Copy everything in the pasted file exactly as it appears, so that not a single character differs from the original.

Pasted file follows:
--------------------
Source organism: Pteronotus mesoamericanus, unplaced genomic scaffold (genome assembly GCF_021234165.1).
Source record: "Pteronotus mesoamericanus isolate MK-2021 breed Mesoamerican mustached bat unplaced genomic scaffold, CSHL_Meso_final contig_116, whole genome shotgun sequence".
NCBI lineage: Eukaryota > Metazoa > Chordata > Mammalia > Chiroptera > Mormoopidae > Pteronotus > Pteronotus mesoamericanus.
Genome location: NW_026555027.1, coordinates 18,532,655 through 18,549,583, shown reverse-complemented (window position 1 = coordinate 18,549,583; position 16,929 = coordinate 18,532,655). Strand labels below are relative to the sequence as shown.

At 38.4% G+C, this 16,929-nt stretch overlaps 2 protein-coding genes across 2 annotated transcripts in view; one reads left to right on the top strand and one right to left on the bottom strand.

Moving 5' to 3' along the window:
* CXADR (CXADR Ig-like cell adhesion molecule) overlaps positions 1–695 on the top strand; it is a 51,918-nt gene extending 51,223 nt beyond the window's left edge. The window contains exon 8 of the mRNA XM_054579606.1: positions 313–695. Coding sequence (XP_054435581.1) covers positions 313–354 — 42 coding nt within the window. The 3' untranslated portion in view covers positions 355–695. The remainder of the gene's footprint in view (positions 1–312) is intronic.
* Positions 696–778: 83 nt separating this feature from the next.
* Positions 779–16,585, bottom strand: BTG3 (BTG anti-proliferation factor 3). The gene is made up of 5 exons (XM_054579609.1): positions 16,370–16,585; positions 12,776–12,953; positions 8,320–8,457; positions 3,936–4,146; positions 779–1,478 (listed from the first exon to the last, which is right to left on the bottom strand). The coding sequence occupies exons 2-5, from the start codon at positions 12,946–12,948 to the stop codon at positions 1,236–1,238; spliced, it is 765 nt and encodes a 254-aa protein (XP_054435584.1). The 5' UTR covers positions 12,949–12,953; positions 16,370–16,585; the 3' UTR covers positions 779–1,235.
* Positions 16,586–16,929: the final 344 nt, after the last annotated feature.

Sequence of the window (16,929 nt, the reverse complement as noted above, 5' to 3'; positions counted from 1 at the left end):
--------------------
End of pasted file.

Source organism: Pteronotus mesoamericanus, unplaced genomic scaffold (genome assembly GCF_021234165.1).
Source record: "Pteronotus mesoamericanus isolate MK-2021 breed Mesoamerican mustached bat unplaced genomic scaffold, CSHL_Meso_final contig_116, whole genome shotgun sequence".
NCBI lineage: Eukaryota > Metazoa > Chordata > Mammalia > Chiroptera > Mormoopidae > Pteronotus > Pteronotus mesoamericanus.
Genome location: NW_026555027.1, coordinates 18,532,655 through 18,549,583, shown reverse-complemented (window position 1 = coordinate 18,549,583; position 16,929 = coordinate 18,532,655). Strand labels below are relative to the sequence as shown.

At 38.4% G+C, this 16,929-nt stretch overlaps 2 protein-coding genes across 2 annotated transcripts in view; one reads left to right on the top strand and one right to left on the bottom strand.

Moving 5' to 3' along the window:
* CXADR (CXADR Ig-like cell adhesion molecule) overlaps positions 1–695 on the top strand; it is a 51,918-nt gene extending 51,223 nt beyond the window's left edge. The window contains exon 8 of the mRNA XM_054579606.1: positions 313–695. Coding sequence (XP_054435581.1) covers positions 313–354 — 42 coding nt within the window. The 3' untranslated portion in view covers positions 355–695. The remainder of the gene's footprint in view (positions 1–312) is intronic.
* Positions 696–778: 83 nt separating this feature from the next.
* Positions 779–16,585, bottom strand: BTG3 (BTG anti-proliferation factor 3). The gene is made up of 5 exons (XM_054579609.1): positions 16,370–16,585; positions 12,776–12,953; positions 8,320–8,457; positions 3,936–4,146; positions 779–1,478 (listed from the first exon to the last, which is right to left on the bottom strand). The coding sequence occupies exons 2-5, from the start codon at positions 12,946–12,948 to the stop codon at positions 1,236–1,238; spliced, it is 765 nt and encodes a 254-aa protein (XP_054435584.1). The 5' UTR covers positions 12,949–12,953; positions 16,370–16,585; the 3' UTR covers positions 779–1,235.
* Positions 16,586–16,929: the final 344 nt, after the last annotated feature.

Sequence of the window (16,929 nt, the reverse complement as noted above, 5' to 3'; positions counted from 1 at the left end):